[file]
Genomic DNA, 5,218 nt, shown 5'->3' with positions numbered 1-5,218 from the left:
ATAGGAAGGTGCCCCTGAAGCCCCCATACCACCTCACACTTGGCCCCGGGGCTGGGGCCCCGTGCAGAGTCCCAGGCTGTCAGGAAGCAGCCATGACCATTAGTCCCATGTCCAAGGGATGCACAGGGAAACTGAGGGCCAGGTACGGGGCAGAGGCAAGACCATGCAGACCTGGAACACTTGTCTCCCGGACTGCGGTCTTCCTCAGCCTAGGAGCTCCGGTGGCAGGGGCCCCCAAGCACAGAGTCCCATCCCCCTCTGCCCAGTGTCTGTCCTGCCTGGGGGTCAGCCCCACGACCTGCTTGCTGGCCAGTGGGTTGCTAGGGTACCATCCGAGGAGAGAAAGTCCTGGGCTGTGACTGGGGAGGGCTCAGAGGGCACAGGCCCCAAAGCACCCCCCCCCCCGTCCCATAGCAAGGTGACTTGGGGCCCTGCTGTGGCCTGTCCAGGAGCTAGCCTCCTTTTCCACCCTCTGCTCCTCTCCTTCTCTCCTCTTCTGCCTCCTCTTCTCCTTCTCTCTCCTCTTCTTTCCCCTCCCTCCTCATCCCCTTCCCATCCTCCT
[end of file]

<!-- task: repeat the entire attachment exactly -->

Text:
Genomic DNA, 5,218 nt, shown 5'->3' with positions numbered 1-5,218 from the left:
ATAGGAAGGTGCCCCTGAAGCCCCCATACCACCTCACACTTGGCCCCGGGGCTGGGGCCCCGTGCAGAGTCCCAGGCTGTCAGGAAGCAGCCATGACCATTAGTCCCATGTCCAAGGGATGCACAGGGAAACTGAGGGCCAGGTACGGGGCAGAGGCAAGACCATGCAGACCTGGAACACTTGTCTCCCGGACTGCGGTCTTCCTCAGCCTAGGAGCTCCGGTGGCAGGGGCCCCCAAGCACAGAGTCCCATCCCCCTCTGCCCAGTGTCTGTCCTGCCTGGGGGTCAGCCCCACGACCTGCTTGCTGGCCAGTGGGTTGCTAGGGTACCATCCGAGGAGAGAAAGTCCTGGGCTGTGACTGGGGAGGGCTCAGAGGGCACAGGCCCCAAAGCACCCCCCCCCCCGTCCCATAGCAAGGTGACTTGGGGCCCTGCTGTGGCCTGTCCAGGAGCTAGCCTCCTTTTCCACCCTCTGCTCCTCTCCTTCTCTCCTCTTCTGCCTCCTCTTCTCCTTCTCTCTCCTCTTCTTTCCCCTCCCTCCTCATCCCCTTCCCATCCTCCT